I’m glad Nike got it right this time. I remember their little exhibition in New York last year in which they brought these random “celebrities” on, which just completely killed the whole show. Hopefully they will stream it again as it should be fun. And it will especially be great to see Maria and Serena reunited once again.
(pic via SharapovaTennis)
Check below for the full quotes.
With 2011 fast approaching and the excitement of a brand new season slowly mounting to a fever pitch, I’ve taken to my trusty crystal ball to see what awaits us in the new year. I still wear my Schiavone French Open prediction like a crown, so will lightning strike twice in 2011 or will I be stuffing my face with humble pie this time around? We shall see. Remember, this is all in good fun so don’t take my word for gospel or anything.
Usually, 6-1 6-2 drubbings aren’t even considered noteworthy. Especially in Women’s tennis where they seem to happen so frequently in Grand Slam finals, and are usually met with the same ol’, same ol’ skepticism. But if there ever was a beatdown that has bypassed the usual rules, heading straight into the history books, it’s the 2007 final between Serena Williams and Maria Sharapova. Why? There are just so many reasons. Too many reasons.
Though I’ve steered away from the evaluative year-end posts, it’s been interesting to see the general consensus on the best matches of 2010. While it is pretty obvious which men’s match tops the list (Isner and Mahut, duh), the women’s vote has been a lot trickier due to the fact that there haven’t been too many great matches this year. Many ended up settling with Serena Williams’ defeat of Justine Henin at the Australian Open final. I do see the argument behind picking this match; obviously they are two of the three best players of this generation (yeah, now isn’t the time to be getting into a Justine vs Venus debate), they are massive rivals, it was gripping, absorbing, and the first Women’s 3-set slam final in 97 years. But even so, I feel that though there were numerous moments of brilliance from both players, the quality of play was patchy and inconsistent, and for that reason, it cannot be classed as the match of 2010.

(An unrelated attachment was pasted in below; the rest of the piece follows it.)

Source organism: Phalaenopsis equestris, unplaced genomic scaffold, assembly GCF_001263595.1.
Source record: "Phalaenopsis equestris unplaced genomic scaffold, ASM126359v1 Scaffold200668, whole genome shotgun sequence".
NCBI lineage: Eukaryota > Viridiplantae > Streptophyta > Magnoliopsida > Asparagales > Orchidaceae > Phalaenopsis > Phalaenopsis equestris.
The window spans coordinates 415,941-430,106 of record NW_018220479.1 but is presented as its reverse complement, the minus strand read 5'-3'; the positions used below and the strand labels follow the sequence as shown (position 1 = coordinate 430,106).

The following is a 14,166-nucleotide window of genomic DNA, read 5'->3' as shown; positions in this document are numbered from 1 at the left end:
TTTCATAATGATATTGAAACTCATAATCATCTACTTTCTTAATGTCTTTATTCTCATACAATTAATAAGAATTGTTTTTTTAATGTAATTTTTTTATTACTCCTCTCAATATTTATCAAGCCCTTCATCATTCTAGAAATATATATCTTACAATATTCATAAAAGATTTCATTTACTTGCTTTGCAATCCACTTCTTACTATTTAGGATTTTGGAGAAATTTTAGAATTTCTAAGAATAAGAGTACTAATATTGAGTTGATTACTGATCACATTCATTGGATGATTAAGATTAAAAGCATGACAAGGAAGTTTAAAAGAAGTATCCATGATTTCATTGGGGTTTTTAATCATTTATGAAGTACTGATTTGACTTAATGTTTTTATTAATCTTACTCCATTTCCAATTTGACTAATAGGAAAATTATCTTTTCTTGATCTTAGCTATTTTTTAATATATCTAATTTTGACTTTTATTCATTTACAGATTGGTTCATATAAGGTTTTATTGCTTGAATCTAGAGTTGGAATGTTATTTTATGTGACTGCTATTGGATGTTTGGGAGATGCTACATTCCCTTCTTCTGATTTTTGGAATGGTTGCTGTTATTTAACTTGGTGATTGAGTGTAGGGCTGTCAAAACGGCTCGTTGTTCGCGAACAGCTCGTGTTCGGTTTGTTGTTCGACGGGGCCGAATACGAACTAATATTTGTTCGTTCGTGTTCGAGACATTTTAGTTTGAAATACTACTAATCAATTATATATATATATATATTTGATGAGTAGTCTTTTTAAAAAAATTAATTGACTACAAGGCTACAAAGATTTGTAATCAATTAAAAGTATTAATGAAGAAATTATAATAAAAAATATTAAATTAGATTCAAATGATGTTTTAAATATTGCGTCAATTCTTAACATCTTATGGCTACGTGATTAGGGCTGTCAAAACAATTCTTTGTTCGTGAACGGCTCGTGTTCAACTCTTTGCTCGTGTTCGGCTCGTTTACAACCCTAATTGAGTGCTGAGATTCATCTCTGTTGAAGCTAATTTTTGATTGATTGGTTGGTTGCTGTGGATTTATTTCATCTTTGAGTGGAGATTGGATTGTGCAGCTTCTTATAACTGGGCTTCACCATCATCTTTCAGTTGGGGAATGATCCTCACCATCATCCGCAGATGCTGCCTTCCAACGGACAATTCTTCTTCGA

My nomination would, without a doubt, be the quarterfinal match at that very tournament between Victoria Azarenka and Serena Williams. I don’t know how Vika has managed to amass so much bad karma to be drawn against Serena Williams so many times at the Australian Open, but over the last few years, she has landed herself in Serena’s tiny section of the draw so many times. In 2008 she was aced 15 times by Serena in a straight sets match that didn’t last much longer than an hour, and in 2009 she was forced to withdraw with heat exhaustion after taking the first set from her. So going into their 2010 quarterfinal, she had plenty of reason to be angry and determined to play her best tennis.